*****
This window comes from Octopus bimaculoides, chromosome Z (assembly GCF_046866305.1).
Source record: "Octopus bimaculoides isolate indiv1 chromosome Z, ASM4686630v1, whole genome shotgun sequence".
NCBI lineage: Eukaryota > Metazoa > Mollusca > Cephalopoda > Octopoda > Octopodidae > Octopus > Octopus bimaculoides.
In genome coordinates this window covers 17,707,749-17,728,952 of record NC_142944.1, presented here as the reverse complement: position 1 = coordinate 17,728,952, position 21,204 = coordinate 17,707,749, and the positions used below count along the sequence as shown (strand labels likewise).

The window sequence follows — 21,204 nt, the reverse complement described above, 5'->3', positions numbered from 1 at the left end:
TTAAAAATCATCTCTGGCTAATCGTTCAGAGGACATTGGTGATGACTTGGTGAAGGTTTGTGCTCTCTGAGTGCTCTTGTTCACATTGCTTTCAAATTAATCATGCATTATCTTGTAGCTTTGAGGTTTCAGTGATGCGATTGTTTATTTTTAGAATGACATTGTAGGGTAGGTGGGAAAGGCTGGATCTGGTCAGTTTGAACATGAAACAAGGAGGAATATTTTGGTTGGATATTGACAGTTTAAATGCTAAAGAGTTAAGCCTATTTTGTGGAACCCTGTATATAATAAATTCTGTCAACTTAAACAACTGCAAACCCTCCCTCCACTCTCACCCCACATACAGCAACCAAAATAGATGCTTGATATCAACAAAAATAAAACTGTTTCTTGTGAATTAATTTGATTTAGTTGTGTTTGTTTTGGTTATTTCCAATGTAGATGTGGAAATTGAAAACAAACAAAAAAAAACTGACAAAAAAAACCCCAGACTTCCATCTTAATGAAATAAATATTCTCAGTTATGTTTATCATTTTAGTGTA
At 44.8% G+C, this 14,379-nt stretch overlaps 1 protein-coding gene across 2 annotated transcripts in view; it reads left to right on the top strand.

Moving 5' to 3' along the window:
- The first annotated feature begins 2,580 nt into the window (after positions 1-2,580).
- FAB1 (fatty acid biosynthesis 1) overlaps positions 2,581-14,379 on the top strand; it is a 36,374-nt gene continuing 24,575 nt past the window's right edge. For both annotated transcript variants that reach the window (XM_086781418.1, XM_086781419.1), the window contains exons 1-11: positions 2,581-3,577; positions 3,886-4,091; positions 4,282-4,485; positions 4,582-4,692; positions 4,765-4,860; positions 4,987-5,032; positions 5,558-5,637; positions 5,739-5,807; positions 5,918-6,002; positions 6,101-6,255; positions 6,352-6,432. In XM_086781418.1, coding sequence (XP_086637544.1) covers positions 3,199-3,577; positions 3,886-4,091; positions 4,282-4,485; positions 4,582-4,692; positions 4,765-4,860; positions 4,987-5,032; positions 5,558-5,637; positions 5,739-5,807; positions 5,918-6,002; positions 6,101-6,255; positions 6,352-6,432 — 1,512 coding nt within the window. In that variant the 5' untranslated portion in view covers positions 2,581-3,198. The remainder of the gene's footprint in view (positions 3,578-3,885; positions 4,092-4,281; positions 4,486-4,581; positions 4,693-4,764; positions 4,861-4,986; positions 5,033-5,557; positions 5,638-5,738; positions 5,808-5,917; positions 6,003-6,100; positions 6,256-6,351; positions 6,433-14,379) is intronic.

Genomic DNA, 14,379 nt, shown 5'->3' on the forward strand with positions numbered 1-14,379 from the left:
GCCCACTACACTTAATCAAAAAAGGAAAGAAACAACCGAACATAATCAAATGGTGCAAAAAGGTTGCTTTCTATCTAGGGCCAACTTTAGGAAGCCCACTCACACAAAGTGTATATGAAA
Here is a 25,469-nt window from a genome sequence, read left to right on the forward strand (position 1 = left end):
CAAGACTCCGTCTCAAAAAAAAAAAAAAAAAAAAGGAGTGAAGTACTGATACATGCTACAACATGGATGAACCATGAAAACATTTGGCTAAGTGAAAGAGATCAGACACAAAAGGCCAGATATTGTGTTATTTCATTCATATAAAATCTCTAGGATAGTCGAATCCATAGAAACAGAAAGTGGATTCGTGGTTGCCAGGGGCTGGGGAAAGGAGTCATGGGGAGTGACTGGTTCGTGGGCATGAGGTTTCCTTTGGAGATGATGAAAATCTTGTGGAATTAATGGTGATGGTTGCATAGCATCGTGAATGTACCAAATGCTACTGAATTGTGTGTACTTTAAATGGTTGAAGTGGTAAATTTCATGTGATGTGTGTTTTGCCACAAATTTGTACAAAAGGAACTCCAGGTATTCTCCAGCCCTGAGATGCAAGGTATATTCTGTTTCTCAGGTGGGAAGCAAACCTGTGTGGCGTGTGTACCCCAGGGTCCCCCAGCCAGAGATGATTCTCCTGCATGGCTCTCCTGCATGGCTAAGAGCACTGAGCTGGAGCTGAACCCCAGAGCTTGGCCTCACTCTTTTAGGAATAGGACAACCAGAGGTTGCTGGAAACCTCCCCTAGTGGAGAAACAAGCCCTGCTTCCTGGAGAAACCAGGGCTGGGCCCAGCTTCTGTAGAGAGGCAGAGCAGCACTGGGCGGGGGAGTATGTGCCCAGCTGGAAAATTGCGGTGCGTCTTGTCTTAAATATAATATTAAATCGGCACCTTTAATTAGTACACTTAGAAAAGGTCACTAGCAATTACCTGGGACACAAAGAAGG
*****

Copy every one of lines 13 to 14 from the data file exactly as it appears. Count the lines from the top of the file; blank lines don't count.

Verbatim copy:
Here is a 25,469-nt window from a genome sequence, read left to right on the forward strand (position 1 = left end):
CAAGACTCCGTCTCAAAAAAAAAAAAAAAAAAAAGGAGTGAAGTACTGATACATGCTACAACATGGATGAACCATGAAAACATTTGGCTAAGTGAAAGAGATCAGACACAAAAGGCCAGATATTGTGTTATTTCATTCATATAAAATCTCTAGGATAGTCGAATCCATAGAAACAGAAAGTGGATTCGTGGTTGCCAGGGGCTGGGGAAAGGAGTCATGGGGAGTGACTGGTTCGTGGGCATGAGGTTTCCTTTGGAGATGATGAAAATCTTGTGGAATTAATGGTGATGGTTGCATAGCATCGTGAATGTACCAAATGCTACTGAATTGTGTGTACTTTAAATGGTTGAAGTGGTAAATTTCATGTGATGTGTGTTTTGCCACAAATTTGTACAAAAGGAACTCCAGGTATTCTCCAGCCCTGAGATGCAAGGTATATTCTGTTTCTCAGGTGGGAAGCAAACCTGTGTGGCGTGTGTACCCCAGGGTCCCCCAGCCAGAGATGATTCTCCTGCATGGCTCTCCTGCATGGCTAAGAGCACTGAGCTGGAGCTGAACCCCAGAGCTTGGCCTCACTCTTTTAGGAATAGGACAACCAGAGGTTGCTGGAAACCTCCCCTAGTGGAGAAACAAGCCCTGCTTCCTGGAGAAACCAGGGCTGGGCCCAGCTTCTGTAGAGAGGCAGAGCAGCACTGGGCGGGGGAGTATGTGCCCAGCTGGAAAATTGCGGTGCGTCTTGTCTTAAATATAATATTAAATCGGCACCTTTAATTAGTACACTTAGAAAAGGTCACTAGCAATTACCTGGGACACAAAGAAGG